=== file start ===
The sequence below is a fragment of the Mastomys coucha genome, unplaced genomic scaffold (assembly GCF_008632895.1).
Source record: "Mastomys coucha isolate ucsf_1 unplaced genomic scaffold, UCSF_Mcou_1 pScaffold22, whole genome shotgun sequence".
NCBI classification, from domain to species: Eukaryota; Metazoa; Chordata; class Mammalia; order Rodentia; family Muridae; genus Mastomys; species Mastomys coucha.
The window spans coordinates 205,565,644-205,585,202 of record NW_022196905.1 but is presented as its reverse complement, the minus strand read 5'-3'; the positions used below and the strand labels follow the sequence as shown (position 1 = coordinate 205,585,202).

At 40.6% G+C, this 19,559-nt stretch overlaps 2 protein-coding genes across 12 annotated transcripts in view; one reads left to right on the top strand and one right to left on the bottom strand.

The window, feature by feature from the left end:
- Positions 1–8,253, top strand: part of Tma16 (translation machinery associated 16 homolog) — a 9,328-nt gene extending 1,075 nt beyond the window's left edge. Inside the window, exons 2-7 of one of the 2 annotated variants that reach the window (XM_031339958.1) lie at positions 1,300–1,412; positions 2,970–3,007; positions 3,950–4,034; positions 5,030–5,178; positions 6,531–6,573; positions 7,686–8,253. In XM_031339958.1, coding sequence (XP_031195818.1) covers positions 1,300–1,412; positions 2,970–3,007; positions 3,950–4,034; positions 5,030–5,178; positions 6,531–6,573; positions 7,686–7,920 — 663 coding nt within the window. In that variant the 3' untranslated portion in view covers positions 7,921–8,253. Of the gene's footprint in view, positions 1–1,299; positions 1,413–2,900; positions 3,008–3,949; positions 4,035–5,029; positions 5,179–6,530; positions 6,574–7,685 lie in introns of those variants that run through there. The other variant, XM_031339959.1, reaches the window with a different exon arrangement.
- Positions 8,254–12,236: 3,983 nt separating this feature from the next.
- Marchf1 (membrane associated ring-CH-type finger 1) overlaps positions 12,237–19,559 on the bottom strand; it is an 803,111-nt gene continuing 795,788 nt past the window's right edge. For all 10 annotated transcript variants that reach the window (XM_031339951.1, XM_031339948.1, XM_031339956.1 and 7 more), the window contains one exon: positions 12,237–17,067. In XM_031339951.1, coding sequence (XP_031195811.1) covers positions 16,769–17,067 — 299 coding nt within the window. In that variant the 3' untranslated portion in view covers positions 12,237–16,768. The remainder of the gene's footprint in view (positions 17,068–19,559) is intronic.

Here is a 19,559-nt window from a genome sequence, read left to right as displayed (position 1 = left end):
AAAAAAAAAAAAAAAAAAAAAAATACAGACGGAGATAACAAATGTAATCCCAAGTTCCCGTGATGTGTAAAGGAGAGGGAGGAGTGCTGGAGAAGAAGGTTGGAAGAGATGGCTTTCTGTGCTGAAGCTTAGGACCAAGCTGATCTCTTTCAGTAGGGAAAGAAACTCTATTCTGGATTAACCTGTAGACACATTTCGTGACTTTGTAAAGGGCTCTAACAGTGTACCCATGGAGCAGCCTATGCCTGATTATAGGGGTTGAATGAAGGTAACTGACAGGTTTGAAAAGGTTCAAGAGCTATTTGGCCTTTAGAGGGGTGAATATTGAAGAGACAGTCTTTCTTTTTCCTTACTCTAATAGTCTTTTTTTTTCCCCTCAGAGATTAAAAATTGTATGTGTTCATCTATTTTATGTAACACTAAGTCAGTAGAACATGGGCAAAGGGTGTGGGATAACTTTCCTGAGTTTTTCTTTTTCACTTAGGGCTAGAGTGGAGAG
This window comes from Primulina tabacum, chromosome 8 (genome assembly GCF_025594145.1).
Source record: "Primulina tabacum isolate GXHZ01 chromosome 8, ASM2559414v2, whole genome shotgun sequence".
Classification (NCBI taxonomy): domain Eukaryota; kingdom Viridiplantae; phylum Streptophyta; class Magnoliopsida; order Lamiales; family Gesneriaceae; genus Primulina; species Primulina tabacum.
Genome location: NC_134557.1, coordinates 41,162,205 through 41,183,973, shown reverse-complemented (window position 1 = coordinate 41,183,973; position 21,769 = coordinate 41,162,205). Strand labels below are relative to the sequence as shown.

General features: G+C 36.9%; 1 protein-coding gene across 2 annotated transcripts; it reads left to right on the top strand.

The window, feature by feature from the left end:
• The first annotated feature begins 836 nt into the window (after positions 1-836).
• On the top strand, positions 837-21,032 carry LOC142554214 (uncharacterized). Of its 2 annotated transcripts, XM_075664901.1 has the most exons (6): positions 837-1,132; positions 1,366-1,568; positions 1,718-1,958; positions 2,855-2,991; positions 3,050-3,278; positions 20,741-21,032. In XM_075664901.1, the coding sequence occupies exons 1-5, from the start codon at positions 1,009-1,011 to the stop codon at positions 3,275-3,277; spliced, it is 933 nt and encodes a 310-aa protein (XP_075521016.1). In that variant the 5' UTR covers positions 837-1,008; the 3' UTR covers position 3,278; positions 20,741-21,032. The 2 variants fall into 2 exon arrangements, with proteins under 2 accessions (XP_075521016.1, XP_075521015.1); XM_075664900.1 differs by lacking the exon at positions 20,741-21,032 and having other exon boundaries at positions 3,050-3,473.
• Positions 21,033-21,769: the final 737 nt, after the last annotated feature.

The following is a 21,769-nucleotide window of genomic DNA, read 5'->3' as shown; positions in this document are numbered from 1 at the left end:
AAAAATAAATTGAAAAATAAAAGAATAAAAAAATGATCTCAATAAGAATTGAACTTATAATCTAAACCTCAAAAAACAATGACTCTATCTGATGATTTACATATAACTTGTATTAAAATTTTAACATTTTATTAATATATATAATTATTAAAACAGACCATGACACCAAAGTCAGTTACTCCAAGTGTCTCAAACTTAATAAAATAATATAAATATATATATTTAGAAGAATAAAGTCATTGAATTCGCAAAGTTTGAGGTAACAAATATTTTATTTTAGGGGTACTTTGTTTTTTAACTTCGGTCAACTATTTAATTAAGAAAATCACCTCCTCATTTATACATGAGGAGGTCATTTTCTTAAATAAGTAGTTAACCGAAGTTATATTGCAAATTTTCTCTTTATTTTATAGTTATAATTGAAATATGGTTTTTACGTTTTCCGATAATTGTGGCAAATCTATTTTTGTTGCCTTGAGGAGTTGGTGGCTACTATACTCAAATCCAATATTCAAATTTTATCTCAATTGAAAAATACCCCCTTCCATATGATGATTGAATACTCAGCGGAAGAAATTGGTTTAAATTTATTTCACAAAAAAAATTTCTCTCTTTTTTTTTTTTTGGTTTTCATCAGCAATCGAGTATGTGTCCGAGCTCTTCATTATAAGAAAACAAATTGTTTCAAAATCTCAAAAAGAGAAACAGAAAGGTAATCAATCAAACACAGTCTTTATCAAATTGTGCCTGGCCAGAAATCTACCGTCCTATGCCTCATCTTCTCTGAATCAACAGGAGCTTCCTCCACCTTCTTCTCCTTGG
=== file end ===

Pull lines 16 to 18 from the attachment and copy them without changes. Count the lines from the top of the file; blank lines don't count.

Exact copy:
General features: G+C 36.9%; 1 protein-coding gene across 2 annotated transcripts; it reads left to right on the top strand.

The window, feature by feature from the left end:
• The first annotated feature begins 836 nt into the window (after positions 1-836).